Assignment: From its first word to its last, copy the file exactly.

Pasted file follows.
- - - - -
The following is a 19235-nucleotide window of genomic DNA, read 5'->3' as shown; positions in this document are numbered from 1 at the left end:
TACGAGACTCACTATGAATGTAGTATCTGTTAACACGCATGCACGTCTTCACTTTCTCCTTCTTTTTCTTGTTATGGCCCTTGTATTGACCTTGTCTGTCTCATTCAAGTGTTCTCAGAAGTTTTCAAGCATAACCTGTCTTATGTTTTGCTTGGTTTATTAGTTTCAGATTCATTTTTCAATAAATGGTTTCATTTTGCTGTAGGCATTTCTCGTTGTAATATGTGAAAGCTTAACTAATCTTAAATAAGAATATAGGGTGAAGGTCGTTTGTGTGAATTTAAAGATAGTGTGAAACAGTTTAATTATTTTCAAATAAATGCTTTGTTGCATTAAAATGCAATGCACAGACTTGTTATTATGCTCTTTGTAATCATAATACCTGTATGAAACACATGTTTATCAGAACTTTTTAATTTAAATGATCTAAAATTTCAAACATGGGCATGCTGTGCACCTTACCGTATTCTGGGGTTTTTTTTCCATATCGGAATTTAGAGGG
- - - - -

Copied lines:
The following is a 19235-nucleotide window of genomic DNA, read 5'->3' as shown; positions in this document are numbered from 1 at the left end:
TACGAGACTCACTATGAATGTAGTATCTGTTAACACGCATGCACGTCTTCACTTTCTCCTTCTTTTTCTTGTTATGGCCCTTGTATTGACCTTGTCTGTCTCATTCAAGTGTTCTCAGAAGTTTTCAAGCATAACCTGTCTTATGTTTTGCTTGGTTTATTAGTTTCAGATTCATTTTTCAATAAATGGTTTCATTTTGCTGTAGGCATTTCTCGTTGTAATATGTGAAAGCTTAACTAATCTTAAATAAGAATATAGGGTGAAGGTCGTTTGTGTGAATTTAAAGATAGTGTGAAACAGTTTAATTATTTTCAAATAAATGCTTTGTTGCATTAAAATGCAATGCACAGACTTGTTATTATGCTCTTTGTAATCATAATACCTGTATGAAACACATGTTTATCAGAACTTTTTAATTTAAATGATCTAAAATTTCAAACATGGGCATGCTGTGCACCTTACCGTATTCTGGGGTTTTTTTTCCATATCGGAATTTAGAGGG